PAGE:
Each time we move our eyes, the image of objects in the world shifts its position on the retina, yet our perception is remarkably stable. Predictive remapping is thought to be an underlying neural mechanism to this visual stability. In our recent studies, we investigated the spatial and featural properties of predictive remapping.
In a set of three psychophysical studies, after a long exposure phase of an adaptor, we presented a test stimulus at different critical locations just before the onset of an eye movement. We found strong evidence for predictive remapping of feature information that is presented shortly before saccade onset but no remapping of adaptation by the adaptor. This pre-saccadic remapping also occurred for stimuli that were not saccade targets, pointing toward a forward remapping process operating across the whole visual field.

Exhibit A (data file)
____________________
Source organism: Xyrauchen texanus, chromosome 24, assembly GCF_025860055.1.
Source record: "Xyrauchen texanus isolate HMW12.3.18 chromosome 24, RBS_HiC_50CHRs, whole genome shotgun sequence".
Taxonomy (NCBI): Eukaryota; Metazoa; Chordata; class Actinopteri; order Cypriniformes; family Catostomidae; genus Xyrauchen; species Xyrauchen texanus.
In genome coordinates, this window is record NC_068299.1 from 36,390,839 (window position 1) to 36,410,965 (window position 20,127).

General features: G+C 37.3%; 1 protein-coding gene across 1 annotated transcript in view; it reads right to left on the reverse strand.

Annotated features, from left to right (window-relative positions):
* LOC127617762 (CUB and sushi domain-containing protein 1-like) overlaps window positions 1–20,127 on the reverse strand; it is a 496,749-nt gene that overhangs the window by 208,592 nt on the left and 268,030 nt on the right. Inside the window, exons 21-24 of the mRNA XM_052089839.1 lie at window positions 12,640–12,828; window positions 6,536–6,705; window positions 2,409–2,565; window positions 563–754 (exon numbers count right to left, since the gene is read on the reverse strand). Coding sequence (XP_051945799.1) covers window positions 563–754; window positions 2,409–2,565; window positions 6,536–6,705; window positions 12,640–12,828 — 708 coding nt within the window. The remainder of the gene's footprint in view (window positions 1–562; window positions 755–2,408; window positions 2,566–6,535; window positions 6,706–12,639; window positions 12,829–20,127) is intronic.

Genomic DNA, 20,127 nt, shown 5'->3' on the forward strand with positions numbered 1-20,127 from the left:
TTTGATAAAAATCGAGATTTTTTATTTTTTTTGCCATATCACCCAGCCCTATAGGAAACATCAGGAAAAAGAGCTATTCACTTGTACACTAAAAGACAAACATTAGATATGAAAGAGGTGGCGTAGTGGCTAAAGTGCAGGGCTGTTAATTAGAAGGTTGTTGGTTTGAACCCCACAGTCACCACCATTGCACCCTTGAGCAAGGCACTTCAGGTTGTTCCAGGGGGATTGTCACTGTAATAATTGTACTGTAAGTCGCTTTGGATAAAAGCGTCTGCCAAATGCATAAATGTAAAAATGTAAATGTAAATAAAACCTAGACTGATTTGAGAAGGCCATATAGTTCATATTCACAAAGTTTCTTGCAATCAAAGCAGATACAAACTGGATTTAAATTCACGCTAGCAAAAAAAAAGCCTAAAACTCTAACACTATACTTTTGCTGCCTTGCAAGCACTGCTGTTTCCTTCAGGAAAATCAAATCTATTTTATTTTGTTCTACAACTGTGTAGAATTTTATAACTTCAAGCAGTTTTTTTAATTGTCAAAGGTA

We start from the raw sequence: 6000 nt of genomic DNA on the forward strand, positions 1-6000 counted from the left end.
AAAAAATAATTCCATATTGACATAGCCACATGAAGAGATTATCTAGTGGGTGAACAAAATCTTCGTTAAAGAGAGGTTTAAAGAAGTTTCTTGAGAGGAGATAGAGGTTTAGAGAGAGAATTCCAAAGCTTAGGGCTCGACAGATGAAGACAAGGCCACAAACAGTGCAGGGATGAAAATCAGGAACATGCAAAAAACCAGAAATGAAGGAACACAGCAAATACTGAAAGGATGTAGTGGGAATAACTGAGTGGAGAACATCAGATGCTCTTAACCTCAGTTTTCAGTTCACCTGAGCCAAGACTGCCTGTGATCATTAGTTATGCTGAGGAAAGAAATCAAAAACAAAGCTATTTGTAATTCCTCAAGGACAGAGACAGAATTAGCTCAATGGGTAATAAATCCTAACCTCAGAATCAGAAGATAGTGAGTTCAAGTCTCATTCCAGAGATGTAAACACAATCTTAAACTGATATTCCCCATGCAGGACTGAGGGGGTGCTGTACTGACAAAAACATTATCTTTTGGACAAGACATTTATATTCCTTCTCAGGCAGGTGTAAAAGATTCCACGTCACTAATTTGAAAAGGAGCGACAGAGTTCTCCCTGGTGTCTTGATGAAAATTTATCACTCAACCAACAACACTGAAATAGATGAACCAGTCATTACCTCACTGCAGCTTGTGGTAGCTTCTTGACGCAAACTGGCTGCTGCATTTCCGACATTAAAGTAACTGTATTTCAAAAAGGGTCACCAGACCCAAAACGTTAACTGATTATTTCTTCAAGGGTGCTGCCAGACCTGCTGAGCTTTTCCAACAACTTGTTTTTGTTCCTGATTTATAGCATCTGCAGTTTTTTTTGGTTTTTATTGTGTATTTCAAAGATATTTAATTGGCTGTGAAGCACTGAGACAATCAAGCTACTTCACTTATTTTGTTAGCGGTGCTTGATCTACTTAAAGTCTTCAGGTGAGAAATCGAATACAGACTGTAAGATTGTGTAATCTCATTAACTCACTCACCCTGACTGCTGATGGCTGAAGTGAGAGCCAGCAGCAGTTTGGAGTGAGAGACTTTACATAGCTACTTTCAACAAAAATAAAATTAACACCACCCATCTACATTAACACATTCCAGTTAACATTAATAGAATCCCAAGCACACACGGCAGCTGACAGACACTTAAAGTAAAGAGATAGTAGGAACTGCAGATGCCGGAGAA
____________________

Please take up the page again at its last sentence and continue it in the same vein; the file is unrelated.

Together, our findings suggest that predictive feature remapping of object information plays an important role in mediating visual stability.
The paper is now available in Journal of Vision.